Ukraine said Friday that it ordered a $786 million payment to Russia in a first step toward paying off its gas debts, and another round of talks aimed at resolving the two countries' dispute over gas prices and preventing a possible supply cutoff was set for Monday.
Ukraine said Friday that it ordered a $786 million payment to Russia in a first step toward paying off its gas debts, and another round of talks aimed at resolving the two countries’ dispute over gas prices and preventing a possible supply cutoff was set for Monday.
Russia has stepped up pressure on Ukraine over gas lately, calling for Kiev to pay its debts and saying it wants payment up front for deliveries starting in June. It has threatened to restrict supplies starting Tuesday if no payment is made.
Moscow has put Kiev’s gas debts dating back to November at $3.5 billion, and the CEO of Russian gas company Gazprom said this week that gas delivered in May could bring them to $5.2 billion. Ukraine, which saw gas price discounts granted by Russia canceled following the ouster of pro-Russian President Viktor Yanukovych, has sought an agreement on prices before paying up.
Ukraine’s gas company, Naftogaz, announced at a European Union-mediated meeting in Berlin Friday with Gazprom and the Russian and Ukrainian energy ministers that it has transferred $786 million to Gazprom, EU Energy Commissioner Guenther Oettinger said. That covers deliveries in February and March, a period for which the price charged to Ukraine is undisputed, Ukrainian Energy Minister Yuri Prodan said.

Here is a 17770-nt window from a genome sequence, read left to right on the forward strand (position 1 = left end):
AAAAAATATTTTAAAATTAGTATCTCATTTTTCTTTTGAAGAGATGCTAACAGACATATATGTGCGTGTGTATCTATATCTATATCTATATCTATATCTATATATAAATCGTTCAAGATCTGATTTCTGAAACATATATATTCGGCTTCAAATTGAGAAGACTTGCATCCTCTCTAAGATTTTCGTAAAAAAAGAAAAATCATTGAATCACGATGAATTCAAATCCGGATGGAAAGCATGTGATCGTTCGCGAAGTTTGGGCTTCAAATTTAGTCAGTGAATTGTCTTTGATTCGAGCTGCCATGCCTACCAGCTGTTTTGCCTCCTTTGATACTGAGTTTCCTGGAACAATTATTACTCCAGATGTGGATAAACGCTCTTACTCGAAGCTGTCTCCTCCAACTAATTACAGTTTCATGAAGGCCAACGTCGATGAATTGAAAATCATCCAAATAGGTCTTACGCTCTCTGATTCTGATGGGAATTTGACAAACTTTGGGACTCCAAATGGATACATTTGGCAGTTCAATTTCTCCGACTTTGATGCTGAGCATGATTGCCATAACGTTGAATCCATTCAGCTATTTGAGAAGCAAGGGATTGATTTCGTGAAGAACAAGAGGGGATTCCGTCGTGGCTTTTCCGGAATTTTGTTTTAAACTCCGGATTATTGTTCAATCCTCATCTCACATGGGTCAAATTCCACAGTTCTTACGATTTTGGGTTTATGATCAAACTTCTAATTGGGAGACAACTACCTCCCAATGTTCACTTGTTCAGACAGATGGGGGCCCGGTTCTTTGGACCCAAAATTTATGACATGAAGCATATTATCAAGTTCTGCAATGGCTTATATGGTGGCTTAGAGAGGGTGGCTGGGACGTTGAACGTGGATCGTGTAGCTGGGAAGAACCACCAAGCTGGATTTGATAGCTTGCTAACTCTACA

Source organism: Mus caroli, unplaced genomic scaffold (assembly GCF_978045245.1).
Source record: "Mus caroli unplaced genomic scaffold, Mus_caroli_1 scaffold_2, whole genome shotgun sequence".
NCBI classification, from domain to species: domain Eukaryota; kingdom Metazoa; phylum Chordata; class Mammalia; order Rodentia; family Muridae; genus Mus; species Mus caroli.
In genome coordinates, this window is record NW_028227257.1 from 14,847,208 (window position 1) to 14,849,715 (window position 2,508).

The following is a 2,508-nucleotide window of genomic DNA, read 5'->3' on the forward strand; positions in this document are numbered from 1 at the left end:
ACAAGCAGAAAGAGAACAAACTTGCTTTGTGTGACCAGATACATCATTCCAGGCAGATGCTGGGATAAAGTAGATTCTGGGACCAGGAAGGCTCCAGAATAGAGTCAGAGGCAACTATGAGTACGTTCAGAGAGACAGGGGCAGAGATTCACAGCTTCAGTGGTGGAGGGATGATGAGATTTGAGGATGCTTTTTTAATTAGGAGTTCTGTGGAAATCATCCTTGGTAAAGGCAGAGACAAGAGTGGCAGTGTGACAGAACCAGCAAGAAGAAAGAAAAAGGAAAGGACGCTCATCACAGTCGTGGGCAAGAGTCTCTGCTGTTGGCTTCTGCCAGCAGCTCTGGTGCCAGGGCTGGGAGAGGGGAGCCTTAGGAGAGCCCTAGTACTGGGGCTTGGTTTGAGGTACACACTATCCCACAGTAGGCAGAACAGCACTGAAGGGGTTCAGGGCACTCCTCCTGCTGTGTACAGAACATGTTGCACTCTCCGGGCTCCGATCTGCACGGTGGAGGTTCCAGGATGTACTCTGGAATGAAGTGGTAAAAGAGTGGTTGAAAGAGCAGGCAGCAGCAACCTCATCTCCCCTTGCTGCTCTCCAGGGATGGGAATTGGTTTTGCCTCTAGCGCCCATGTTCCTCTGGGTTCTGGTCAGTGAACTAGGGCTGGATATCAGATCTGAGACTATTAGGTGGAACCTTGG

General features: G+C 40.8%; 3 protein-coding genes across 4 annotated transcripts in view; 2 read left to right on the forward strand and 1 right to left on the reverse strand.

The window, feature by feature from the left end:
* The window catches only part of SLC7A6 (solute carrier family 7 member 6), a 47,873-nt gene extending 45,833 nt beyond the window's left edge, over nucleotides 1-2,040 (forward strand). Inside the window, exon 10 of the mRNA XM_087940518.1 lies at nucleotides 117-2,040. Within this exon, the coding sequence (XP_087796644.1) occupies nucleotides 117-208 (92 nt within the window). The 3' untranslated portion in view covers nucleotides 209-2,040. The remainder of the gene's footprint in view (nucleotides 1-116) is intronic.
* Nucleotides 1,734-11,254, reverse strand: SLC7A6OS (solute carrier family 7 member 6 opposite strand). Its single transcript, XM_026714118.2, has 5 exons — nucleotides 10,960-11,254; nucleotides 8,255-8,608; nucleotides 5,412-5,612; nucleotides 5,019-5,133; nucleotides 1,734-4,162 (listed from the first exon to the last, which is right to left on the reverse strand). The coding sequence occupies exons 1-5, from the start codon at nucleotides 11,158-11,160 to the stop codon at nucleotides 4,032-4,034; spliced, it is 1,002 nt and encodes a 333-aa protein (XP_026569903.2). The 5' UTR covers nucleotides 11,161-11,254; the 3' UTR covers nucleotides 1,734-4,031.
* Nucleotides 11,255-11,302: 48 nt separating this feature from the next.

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Russia’s representatives declared themselves ready to resume talks on Ukraine’s outstanding gas debts and its future gas price in Brussels on Monday afternoon, provided that the bank transfer arrives in Gazprom’s account Monday as expected, Oettinger said.
“Our ambition is to aim for an agreement on Monday,” ahead of the supply deadline Russia has set, Oettinger said.
“We have got very little time left for new discussions, but we are very constructively minded and we hope that our partners are equally constructively minded,” Russian Energy Minister Alexander Novak told reporters.
Yanukovych fled to Russia in February after months of protests, triggered by his decision to dump a pact with the EU in favor of closer ties with Moscow.
Gazprom scrapped a discount granted to Yanukovych in December and then another rebate linked to a 2010 deal on Russian navy presence in Ukraine’s Crimea region, which Moscow annexed in March. Canceling the discounts raised the price by 80 percent.
Ukraine’s Prodan declined to say what price might emerge from negotiations, but said it should be market-oriented and fair.